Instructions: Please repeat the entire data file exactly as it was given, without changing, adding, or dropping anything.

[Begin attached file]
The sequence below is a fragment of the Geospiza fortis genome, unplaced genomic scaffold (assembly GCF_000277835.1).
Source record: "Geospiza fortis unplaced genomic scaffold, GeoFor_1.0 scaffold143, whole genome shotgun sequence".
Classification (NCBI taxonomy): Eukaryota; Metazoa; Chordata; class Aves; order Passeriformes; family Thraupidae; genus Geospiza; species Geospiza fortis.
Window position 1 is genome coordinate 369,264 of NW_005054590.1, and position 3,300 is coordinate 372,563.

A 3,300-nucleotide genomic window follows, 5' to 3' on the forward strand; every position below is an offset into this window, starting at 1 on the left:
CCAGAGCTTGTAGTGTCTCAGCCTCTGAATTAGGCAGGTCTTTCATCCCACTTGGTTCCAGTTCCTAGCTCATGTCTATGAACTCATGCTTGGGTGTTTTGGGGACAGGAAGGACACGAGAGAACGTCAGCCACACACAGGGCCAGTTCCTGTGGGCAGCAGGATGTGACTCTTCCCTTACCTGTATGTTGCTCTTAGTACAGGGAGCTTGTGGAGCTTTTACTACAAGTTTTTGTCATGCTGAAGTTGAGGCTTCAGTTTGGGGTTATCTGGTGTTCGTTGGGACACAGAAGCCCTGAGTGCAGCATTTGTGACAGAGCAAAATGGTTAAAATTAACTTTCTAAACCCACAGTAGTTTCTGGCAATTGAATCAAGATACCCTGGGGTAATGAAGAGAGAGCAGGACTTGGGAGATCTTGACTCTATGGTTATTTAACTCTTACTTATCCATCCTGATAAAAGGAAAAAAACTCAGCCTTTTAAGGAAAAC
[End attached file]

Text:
The sequence below is a fragment of the Geospiza fortis genome, unplaced genomic scaffold (assembly GCF_000277835.1).
Source record: "Geospiza fortis unplaced genomic scaffold, GeoFor_1.0 scaffold143, whole genome shotgun sequence".
Classification (NCBI taxonomy): Eukaryota; Metazoa; Chordata; class Aves; order Passeriformes; family Thraupidae; genus Geospiza; species Geospiza fortis.
Window position 1 is genome coordinate 369,264 of NW_005054590.1, and position 3,300 is coordinate 372,563.

A 3,300-nucleotide genomic window follows, 5' to 3' on the forward strand; every position below is an offset into this window, starting at 1 on the left:
CCAGAGCTTGTAGTGTCTCAGCCTCTGAATTAGGCAGGTCTTTCATCCCACTTGGTTCCAGTTCCTAGCTCATGTCTATGAACTCATGCTTGGGTGTTTTGGGGACAGGAAGGACACGAGAGAACGTCAGCCACACACAGGGCCAGTTCCTGTGGGCAGCAGGATGTGACTCTTCCCTTACCTGTATGTTGCTCTTAGTACAGGGAGCTTGTGGAGCTTTTACTACAAGTTTTTGTCATGCTGAAGTTGAGGCTTCAGTTTGGGGTTATCTGGTGTTCGTTGGGACACAGAAGCCCTGAGTGCAGCATTTGTGACAGAGCAAAATGGTTAAAATTAACTTTCTAAACCCACAGTAGTTTCTGGCAATTGAATCAAGATACCCTGGGGTAATGAAGAGAGAGCAGGACTTGGGAGATCTTGACTCTATGGTTATTTAACTCTTACTTATCCATCCTGATAAAAGGAAAAAAACTCAGCCTTTTAAGGAAAAC